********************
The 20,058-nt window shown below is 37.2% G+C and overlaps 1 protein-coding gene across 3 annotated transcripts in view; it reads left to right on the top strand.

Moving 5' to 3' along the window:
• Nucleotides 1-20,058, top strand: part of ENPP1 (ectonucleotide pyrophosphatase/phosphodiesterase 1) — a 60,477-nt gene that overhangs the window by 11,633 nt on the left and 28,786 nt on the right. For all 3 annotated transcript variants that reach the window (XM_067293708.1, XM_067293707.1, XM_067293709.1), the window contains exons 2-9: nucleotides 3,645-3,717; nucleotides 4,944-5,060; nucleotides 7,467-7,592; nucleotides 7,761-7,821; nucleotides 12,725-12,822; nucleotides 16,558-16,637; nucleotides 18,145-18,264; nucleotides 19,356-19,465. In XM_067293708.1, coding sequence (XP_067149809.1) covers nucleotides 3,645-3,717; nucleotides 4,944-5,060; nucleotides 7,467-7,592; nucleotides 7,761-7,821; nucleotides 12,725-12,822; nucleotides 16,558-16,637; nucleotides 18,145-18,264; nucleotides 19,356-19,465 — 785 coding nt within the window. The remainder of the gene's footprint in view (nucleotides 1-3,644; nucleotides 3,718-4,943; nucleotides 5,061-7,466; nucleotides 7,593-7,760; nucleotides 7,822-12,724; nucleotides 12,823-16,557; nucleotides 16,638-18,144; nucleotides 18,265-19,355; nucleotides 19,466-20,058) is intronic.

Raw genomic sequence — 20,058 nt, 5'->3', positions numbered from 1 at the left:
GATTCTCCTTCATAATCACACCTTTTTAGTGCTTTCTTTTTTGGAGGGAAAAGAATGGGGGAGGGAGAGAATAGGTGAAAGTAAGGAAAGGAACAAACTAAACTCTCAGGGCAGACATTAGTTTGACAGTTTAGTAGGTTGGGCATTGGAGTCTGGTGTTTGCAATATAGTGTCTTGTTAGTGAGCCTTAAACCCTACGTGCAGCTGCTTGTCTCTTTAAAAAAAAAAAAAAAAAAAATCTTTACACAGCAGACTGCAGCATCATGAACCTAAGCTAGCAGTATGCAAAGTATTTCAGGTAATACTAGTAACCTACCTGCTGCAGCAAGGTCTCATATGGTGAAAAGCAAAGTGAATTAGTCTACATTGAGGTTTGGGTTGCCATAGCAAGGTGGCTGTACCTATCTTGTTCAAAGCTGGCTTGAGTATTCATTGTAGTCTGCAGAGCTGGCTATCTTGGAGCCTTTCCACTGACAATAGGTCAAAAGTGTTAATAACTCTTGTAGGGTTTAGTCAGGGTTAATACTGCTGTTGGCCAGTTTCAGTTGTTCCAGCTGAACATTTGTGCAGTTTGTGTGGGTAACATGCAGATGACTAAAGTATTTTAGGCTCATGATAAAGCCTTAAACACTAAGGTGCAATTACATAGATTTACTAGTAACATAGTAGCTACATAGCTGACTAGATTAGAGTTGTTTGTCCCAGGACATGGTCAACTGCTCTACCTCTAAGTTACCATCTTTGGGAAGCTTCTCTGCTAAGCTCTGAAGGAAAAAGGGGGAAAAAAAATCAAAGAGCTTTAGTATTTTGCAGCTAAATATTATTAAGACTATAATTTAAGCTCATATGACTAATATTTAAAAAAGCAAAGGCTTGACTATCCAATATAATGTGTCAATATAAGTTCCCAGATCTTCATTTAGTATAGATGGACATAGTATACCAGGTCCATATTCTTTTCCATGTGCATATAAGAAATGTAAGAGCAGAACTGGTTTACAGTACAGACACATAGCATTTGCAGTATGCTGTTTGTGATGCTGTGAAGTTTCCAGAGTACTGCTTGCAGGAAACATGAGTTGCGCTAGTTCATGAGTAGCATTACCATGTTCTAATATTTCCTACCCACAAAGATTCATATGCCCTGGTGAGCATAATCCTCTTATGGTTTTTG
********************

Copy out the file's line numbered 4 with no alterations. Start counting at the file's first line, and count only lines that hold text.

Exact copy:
Raw genomic sequence — 20,058 nt, 5'->3', positions numbered from 1 at the left: